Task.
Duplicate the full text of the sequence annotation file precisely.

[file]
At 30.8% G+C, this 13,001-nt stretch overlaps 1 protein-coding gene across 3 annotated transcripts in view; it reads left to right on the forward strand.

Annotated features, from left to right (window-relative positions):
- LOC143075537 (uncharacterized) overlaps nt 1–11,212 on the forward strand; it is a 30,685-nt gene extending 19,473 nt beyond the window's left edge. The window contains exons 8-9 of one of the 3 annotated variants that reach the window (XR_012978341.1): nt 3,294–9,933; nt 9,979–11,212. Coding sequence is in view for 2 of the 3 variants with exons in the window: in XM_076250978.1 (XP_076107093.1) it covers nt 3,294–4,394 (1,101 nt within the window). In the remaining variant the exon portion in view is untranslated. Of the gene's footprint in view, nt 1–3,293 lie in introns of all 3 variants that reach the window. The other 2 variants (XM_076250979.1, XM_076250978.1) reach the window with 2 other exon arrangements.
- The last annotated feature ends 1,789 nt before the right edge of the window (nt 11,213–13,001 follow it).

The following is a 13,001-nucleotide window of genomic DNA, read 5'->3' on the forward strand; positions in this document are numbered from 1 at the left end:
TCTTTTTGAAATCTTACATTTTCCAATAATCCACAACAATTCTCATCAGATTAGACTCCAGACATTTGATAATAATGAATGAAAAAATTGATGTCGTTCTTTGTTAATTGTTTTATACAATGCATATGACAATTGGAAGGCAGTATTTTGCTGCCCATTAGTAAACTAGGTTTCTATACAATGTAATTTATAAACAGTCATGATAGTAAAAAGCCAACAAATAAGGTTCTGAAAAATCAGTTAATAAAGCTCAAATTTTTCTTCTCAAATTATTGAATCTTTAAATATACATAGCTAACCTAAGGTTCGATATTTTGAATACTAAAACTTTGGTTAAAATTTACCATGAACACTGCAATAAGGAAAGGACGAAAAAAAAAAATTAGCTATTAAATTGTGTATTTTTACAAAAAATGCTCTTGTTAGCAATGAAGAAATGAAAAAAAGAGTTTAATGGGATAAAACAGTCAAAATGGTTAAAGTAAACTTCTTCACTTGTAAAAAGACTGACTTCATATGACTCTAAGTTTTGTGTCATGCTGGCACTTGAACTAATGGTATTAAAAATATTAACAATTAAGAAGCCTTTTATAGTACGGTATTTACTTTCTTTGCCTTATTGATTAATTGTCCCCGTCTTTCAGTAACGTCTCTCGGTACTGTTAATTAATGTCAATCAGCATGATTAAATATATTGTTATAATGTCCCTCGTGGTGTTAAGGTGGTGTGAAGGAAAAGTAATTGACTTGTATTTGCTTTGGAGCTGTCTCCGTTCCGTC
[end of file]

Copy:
At 30.8% G+C, this 13,001-nt stretch overlaps 1 protein-coding gene across 3 annotated transcripts in view; it reads left to right on the forward strand.

Annotated features, from left to right (window-relative positions):
- LOC143075537 (uncharacterized) overlaps nt 1–11,212 on the forward strand; it is a 30,685-nt gene extending 19,473 nt beyond the window's left edge. The window contains exons 8-9 of one of the 3 annotated variants that reach the window (XR_012978341.1): nt 3,294–9,933; nt 9,979–11,212. Coding sequence is in view for 2 of the 3 variants with exons in the window: in XM_076250978.1 (XP_076107093.1) it covers nt 3,294–4,394 (1,101 nt within the window). In the remaining variant the exon portion in view is untranslated. Of the gene's footprint in view, nt 1–3,293 lie in introns of all 3 variants that reach the window. The other 2 variants (XM_076250979.1, XM_076250978.1) reach the window with 2 other exon arrangements.
- The last annotated feature ends 1,789 nt before the right edge of the window (nt 11,213–13,001 follow it).

The following is a 13,001-nucleotide window of genomic DNA, read 5'->3' on the forward strand; positions in this document are numbered from 1 at the left end:
TCTTTTTGAAATCTTACATTTTCCAATAATCCACAACAATTCTCATCAGATTAGACTCCAGACATTTGATAATAATGAATGAAAAAATTGATGTCGTTCTTTGTTAATTGTTTTATACAATGCATATGACAATTGGAAGGCAGTATTTTGCTGCCCATTAGTAAACTAGGTTTCTATACAATGTAATTTATAAACAGTCATGATAGTAAAAAGCCAACAAATAAGGTTCTGAAAAATCAGTTAATAAAGCTCAAATTTTTCTTCTCAAATTATTGAATCTTTAAATATACATAGCTAACCTAAGGTTCGATATTTTGAATACTAAAACTTTGGTTAAAATTTACCATGAACACTGCAATAAGGAAAGGACGAAAAAAAAAAATTAGCTATTAAATTGTGTATTTTTACAAAAAATGCTCTTGTTAGCAATGAAGAAATGAAAAAAAGAGTTTAATGGGATAAAACAGTCAAAATGGTTAAAGTAAACTTCTTCACTTGTAAAAAGACTGACTTCATATGACTCTAAGTTTTGTGTCATGCTGGCACTTGAACTAATGGTATTAAAAATATTAACAATTAAGAAGCCTTTTATAGTACGGTATTTACTTTCTTTGCCTTATTGATTAATTGTCCCCGTCTTTCAGTAACGTCTCTCGGTACTGTTAATTAATGTCAATCAGCATGATTAAATATATTGTTATAATGTCCCTCGTGGTGTTAAGGTGGTGTGAAGGAAAAGTAATTGACTTGTATTTGCTTTGGAGCTGTCTCCGTTCCGTC